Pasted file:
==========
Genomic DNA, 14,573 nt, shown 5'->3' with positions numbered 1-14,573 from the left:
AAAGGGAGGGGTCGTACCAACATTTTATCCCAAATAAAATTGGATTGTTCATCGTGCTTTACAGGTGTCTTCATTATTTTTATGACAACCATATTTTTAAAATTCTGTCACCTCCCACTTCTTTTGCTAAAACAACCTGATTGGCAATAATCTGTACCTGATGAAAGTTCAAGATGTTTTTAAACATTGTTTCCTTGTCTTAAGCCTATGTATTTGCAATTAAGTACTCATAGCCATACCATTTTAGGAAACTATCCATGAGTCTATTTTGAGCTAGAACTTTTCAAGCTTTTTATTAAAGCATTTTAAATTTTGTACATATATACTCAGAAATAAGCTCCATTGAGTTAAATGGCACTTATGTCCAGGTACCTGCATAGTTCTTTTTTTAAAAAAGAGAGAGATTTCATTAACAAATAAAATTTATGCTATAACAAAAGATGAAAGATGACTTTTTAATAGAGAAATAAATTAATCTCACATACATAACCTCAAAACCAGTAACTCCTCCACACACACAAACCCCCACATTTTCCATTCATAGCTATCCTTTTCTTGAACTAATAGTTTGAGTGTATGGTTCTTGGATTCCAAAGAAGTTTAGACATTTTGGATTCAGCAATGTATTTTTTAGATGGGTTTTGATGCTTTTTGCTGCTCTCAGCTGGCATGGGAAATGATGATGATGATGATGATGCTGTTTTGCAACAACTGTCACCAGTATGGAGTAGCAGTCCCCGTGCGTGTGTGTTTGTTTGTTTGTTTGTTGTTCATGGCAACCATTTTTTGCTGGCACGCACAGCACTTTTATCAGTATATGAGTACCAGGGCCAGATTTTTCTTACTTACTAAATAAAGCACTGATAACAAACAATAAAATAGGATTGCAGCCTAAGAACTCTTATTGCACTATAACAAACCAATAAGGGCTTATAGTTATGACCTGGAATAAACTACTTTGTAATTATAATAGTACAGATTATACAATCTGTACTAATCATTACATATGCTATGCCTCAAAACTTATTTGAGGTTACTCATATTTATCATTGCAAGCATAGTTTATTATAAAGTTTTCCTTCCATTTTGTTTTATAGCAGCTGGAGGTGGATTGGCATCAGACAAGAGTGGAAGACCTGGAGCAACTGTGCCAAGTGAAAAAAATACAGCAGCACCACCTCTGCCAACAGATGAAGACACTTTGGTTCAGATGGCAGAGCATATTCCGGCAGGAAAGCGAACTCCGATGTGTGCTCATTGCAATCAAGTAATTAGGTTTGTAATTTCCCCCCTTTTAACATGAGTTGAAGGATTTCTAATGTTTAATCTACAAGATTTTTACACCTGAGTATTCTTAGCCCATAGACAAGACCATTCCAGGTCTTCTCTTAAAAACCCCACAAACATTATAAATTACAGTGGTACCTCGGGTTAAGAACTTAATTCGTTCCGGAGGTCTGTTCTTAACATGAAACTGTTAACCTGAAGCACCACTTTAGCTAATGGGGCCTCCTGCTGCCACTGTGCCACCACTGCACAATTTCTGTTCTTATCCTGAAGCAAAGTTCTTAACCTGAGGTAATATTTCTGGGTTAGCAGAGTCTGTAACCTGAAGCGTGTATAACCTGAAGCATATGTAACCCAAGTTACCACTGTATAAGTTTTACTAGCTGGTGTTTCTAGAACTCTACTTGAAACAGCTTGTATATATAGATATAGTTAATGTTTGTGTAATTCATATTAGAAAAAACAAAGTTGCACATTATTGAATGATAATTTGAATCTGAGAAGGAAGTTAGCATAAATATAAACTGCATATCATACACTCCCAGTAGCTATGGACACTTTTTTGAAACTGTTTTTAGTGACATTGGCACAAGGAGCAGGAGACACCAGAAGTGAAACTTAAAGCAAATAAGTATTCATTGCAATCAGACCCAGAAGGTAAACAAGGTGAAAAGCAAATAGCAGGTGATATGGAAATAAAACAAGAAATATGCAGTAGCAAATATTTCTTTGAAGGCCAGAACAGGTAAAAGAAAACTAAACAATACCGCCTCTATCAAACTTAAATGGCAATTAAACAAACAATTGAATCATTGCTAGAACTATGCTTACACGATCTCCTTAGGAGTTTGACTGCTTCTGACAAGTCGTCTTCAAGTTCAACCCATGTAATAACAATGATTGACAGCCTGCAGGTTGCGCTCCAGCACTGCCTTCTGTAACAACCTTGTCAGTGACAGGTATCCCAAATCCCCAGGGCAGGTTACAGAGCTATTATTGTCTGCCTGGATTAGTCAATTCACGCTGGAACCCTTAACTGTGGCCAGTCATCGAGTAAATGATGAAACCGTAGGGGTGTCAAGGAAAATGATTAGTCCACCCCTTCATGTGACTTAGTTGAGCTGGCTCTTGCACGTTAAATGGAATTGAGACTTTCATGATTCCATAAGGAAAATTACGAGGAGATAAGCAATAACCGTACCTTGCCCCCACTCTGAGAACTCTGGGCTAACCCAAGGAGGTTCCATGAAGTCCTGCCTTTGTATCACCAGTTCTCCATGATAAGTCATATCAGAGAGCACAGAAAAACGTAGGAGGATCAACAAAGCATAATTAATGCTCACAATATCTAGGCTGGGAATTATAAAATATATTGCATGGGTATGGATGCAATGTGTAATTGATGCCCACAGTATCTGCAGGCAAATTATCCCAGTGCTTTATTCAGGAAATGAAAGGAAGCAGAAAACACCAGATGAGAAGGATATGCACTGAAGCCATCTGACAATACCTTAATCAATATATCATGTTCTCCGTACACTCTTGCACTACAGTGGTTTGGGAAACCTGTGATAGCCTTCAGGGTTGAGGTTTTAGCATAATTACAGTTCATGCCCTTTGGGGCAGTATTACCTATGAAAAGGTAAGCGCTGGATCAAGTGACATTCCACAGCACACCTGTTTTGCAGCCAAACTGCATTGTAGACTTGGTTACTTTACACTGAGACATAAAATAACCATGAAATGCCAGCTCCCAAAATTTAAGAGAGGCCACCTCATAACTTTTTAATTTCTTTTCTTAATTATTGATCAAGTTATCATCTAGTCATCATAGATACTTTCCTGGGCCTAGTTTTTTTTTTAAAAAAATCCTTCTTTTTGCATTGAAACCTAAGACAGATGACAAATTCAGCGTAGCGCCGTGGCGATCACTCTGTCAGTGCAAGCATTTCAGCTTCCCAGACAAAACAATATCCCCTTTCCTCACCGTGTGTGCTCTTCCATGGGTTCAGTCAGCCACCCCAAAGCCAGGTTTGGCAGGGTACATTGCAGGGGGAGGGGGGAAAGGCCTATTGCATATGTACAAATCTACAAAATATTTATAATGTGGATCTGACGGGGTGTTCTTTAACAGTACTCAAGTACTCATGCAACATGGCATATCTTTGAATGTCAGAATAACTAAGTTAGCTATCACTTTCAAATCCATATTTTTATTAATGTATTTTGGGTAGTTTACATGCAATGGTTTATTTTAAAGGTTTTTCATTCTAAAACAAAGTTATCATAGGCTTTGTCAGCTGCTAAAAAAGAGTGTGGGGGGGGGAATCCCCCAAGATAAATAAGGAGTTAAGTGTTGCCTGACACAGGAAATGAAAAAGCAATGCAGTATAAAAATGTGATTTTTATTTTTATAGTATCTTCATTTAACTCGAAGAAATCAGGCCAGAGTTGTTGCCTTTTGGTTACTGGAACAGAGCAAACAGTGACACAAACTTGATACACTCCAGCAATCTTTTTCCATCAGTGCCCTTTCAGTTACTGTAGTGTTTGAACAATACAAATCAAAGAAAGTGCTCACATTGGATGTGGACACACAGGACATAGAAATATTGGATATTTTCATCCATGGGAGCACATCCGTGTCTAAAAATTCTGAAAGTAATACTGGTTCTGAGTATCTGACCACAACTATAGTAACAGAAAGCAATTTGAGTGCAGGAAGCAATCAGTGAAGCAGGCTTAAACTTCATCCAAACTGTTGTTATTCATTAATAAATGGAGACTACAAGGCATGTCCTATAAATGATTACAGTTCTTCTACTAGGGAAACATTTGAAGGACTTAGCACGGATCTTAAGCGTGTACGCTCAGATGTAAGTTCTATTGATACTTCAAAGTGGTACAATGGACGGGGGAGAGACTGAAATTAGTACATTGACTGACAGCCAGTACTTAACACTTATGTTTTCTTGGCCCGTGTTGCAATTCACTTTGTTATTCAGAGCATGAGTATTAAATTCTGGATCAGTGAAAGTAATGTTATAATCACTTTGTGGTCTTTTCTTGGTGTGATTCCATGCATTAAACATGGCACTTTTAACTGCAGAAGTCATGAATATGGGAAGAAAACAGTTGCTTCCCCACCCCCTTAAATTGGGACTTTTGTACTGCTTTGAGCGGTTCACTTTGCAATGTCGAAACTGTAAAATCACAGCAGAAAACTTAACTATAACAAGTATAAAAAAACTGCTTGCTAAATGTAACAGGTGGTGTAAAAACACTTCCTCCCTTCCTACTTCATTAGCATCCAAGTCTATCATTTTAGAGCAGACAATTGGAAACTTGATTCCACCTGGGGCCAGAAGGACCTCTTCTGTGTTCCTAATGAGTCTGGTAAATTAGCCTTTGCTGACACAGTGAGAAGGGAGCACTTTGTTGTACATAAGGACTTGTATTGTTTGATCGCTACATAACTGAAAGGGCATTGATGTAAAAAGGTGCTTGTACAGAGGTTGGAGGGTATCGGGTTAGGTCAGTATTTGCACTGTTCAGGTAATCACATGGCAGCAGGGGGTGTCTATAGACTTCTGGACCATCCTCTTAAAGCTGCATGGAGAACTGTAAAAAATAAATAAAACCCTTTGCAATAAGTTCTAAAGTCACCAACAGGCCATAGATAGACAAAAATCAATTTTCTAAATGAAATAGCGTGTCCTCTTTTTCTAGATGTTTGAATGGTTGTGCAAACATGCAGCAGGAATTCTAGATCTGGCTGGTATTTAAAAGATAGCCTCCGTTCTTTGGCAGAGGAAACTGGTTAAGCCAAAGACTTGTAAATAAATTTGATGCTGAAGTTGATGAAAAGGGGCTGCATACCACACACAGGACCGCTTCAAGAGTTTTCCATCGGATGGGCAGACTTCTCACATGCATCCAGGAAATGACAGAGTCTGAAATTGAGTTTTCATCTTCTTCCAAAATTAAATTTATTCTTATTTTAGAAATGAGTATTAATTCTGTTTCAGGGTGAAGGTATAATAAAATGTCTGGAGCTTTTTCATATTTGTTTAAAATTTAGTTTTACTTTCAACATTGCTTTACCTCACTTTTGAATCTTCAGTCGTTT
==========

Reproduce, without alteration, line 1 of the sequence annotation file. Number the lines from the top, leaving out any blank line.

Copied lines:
Genomic DNA, 14,573 nt, shown 5'->3' with positions numbered 1-14,573 from the left: